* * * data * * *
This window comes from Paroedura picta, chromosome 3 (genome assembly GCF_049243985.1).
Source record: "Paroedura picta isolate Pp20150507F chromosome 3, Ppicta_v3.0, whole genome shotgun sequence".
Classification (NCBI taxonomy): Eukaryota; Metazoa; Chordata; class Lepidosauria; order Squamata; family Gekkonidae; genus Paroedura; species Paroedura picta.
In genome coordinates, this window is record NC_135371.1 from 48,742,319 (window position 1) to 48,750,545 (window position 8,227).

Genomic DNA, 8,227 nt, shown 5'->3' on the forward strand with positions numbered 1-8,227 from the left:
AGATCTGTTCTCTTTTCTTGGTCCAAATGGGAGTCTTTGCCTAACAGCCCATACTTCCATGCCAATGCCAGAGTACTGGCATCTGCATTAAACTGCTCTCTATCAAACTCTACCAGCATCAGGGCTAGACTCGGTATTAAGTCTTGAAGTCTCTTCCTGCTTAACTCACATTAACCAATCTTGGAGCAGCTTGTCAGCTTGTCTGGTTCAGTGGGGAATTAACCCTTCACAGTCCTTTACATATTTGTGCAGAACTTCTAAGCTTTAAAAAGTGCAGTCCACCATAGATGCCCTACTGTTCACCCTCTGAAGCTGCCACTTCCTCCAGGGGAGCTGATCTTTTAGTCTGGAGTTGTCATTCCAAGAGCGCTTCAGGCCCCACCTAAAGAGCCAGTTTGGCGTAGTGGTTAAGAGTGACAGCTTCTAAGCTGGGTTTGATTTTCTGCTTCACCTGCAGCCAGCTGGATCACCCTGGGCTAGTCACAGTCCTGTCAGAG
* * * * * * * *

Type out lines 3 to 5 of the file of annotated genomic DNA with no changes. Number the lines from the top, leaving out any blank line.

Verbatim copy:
Classification (NCBI taxonomy): Eukaryota; Metazoa; Chordata; class Lepidosauria; order Squamata; family Gekkonidae; genus Paroedura; species Paroedura picta.
In genome coordinates, this window is record NC_135371.1 from 48,742,319 (window position 1) to 48,750,545 (window position 8,227).

Genomic DNA, 8,227 nt, shown 5'->3' on the forward strand with positions numbered 1-8,227 from the left: